DEET has been used safely for many, many years and it works well to prevent insect-borne diseases. In fact this long safety track record is why the American Academy of Pediatrics (AAP) recommends DEET for infants over 2 months of age. Of course it would be nice to avoid all chemicals _but _you have to remember that insects also carry some very serious diseases. (Encephalitis, Lyme, Rocky Mountain Spotted Fever, Malaria — just to name a few!)
That said, the AAP offers some simple guidelines to minimize exposure:
DEET should not be used in a product that combines the repellent with a sunscreen. Sunscreens often are applied repeatedly because they can be washed off. DEET is not water-soluble and will last up to 8 hours. Repeated application may increase the potential toxic effects of DEET.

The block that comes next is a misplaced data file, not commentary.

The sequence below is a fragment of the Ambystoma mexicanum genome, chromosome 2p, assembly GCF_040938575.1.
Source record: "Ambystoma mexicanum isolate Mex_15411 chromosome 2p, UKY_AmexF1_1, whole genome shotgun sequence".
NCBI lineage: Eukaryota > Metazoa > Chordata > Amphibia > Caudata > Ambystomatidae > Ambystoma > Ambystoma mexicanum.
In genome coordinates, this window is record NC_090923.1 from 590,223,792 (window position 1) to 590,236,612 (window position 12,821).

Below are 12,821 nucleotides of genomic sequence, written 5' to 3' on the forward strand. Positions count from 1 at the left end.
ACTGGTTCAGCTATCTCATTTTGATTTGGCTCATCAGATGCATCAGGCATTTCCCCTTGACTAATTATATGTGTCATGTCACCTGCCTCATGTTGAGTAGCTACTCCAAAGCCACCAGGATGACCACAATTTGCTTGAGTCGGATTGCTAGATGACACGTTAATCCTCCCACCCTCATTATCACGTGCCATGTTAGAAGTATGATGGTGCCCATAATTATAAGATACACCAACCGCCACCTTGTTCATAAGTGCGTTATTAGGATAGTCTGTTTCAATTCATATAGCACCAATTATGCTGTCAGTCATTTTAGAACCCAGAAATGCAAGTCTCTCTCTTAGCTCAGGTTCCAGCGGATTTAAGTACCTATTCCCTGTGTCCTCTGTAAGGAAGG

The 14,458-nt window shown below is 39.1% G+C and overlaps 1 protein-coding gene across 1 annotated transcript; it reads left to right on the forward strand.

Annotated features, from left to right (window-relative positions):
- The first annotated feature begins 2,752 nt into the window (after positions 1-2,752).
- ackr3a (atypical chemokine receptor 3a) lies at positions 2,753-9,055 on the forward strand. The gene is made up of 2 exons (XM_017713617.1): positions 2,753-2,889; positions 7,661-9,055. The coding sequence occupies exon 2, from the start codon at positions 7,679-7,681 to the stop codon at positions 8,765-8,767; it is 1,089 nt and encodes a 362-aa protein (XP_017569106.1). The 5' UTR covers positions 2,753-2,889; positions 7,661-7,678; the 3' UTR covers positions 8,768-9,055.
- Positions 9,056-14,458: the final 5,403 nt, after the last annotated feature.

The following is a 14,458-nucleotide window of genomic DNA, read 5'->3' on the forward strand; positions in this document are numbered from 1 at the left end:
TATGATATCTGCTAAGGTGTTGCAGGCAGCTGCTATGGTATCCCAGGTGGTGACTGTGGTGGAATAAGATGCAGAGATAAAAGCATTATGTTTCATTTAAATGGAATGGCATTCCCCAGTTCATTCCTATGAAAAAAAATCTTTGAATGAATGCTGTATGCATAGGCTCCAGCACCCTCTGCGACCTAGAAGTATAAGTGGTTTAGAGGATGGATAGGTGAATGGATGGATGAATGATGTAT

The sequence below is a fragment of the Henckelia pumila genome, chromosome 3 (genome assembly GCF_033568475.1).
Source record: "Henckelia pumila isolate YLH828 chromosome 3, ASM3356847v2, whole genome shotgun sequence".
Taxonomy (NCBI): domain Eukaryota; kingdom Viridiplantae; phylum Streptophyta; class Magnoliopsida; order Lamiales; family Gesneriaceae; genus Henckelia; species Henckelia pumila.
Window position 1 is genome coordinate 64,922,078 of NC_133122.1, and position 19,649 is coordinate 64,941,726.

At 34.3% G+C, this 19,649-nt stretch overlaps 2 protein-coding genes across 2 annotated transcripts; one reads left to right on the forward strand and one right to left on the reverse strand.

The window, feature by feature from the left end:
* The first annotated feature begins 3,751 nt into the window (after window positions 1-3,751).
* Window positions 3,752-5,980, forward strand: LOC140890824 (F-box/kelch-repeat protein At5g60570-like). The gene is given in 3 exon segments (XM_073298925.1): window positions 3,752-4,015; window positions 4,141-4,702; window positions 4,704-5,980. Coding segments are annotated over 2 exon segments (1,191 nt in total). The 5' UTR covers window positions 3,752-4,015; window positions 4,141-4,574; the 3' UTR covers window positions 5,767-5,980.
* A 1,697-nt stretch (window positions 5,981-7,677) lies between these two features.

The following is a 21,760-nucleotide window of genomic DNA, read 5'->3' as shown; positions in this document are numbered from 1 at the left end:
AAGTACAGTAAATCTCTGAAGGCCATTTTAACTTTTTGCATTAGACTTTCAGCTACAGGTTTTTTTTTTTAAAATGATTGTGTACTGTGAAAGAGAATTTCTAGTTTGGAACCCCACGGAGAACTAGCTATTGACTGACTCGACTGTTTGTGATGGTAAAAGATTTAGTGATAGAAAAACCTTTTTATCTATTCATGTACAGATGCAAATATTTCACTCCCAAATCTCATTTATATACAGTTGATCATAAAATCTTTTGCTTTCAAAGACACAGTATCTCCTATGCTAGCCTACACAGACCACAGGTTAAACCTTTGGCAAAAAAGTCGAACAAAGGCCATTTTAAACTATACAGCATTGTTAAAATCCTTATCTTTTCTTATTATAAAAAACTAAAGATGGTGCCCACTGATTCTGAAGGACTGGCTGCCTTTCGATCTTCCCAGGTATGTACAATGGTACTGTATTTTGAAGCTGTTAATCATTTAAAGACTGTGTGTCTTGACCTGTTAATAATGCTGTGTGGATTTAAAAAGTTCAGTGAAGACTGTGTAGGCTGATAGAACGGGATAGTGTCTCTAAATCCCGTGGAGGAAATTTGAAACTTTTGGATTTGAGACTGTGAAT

Apply DEET sparingly on exposed skin; do not use under clothing.
Do not use DEET on the hands of young children; avoid applying to areas around the eyes and mouth.
Do not use DEET over cuts, wounds or irritated skin. Wash treated skin with soap and water after returning indoors; wash treated clothing.
Avoid spraying in enclosed areas; do not use DEET near food.
There are some newer insecticides on the market but as of now they do not have to safety and efficacy track record of DEET. For this reason I do believe DEET is actually the safest way to go and enjoy the outdoors.